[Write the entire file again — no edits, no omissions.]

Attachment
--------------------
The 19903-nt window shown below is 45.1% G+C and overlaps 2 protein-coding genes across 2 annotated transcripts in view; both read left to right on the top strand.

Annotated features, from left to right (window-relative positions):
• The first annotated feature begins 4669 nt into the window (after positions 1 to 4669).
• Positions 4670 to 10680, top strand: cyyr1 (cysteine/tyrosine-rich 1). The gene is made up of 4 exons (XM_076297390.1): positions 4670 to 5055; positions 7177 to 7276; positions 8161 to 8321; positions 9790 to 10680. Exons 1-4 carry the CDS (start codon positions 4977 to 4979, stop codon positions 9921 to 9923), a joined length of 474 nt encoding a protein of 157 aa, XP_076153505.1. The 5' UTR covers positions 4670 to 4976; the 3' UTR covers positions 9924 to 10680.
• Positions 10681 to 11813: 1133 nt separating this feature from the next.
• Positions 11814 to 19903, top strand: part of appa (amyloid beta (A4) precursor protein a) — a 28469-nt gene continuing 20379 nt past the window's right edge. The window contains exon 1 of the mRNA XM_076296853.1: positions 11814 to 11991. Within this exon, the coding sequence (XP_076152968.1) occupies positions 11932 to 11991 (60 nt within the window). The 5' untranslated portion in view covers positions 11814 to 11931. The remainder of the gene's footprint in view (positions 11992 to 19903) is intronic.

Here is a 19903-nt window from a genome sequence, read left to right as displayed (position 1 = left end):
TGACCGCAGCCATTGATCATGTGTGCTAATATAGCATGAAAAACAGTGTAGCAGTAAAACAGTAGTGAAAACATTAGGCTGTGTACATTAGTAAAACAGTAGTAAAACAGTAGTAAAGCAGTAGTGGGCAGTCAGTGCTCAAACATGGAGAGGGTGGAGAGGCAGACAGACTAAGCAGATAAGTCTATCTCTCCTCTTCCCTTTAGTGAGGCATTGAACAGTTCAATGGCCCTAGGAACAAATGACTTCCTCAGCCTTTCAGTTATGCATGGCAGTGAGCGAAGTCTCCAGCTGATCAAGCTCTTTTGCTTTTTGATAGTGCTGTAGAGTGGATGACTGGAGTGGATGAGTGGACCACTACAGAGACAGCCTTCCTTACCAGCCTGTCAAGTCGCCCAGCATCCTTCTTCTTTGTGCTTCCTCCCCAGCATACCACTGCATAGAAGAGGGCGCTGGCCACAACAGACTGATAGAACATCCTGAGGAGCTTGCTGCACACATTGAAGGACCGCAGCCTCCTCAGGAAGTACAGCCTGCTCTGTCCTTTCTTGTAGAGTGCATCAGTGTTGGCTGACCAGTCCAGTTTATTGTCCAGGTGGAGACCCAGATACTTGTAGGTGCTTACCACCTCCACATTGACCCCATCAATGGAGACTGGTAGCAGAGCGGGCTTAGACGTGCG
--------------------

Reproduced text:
The 19903-nt window shown below is 45.1% G+C and overlaps 2 protein-coding genes across 2 annotated transcripts in view; both read left to right on the top strand.

Annotated features, from left to right (window-relative positions):
• The first annotated feature begins 4669 nt into the window (after positions 1 to 4669).
• Positions 4670 to 10680, top strand: cyyr1 (cysteine/tyrosine-rich 1). The gene is made up of 4 exons (XM_076297390.1): positions 4670 to 5055; positions 7177 to 7276; positions 8161 to 8321; positions 9790 to 10680. Exons 1-4 carry the CDS (start codon positions 4977 to 4979, stop codon positions 9921 to 9923), a joined length of 474 nt encoding a protein of 157 aa, XP_076153505.1. The 5' UTR covers positions 4670 to 4976; the 3' UTR covers positions 9924 to 10680.
• Positions 10681 to 11813: 1133 nt separating this feature from the next.
• Positions 11814 to 19903, top strand: part of appa (amyloid beta (A4) precursor protein a) — a 28469-nt gene continuing 20379 nt past the window's right edge. The window contains exon 1 of the mRNA XM_076296853.1: positions 11814 to 11991. Within this exon, the coding sequence (XP_076152968.1) occupies positions 11932 to 11991 (60 nt within the window). The 5' untranslated portion in view covers positions 11814 to 11931. The remainder of the gene's footprint in view (positions 11992 to 19903) is intronic.

Here is a 19903-nt window from a genome sequence, read left to right as displayed (position 1 = left end):
TGACCGCAGCCATTGATCATGTGTGCTAATATAGCATGAAAAACAGTGTAGCAGTAAAACAGTAGTGAAAACATTAGGCTGTGTACATTAGTAAAACAGTAGTAAAACAGTAGTAAAGCAGTAGTGGGCAGTCAGTGCTCAAACATGGAGAGGGTGGAGAGGCAGACAGACTAAGCAGATAAGTCTATCTCTCCTCTTCCCTTTAGTGAGGCATTGAACAGTTCAATGGCCCTAGGAACAAATGACTTCCTCAGCCTTTCAGTTATGCATGGCAGTGAGCGAAGTCTCCAGCTGATCAAGCTCTTTTGCTTTTTGATAGTGCTGTAGAGTGGATGACTGGAGTGGATGAGTGGACCACTACAGAGACAGCCTTCCTTACCAGCCTGTCAAGTCGCCCAGCATCCTTCTTCTTTGTGCTTCCTCCCCAGCATACCACTGCATAGAAGAGGGCGCTGGCCACAACAGACTGATAGAACATCCTGAGGAGCTTGCTGCACACATTGAAGGACCGCAGCCTCCTCAGGAAGTACAGCCTGCTCTGTCCTTTCTTGTAGAGTGCATCAGTGTTGGCTGACCAGTCCAGTTTATTGTCCAGGTGGAGACCCAGATACTTGTAGGTGCTTACCACCTCCACATTGACCCCATCAATGGAGACTGGTAGCAGAGCGGGCTTAGACGTGCG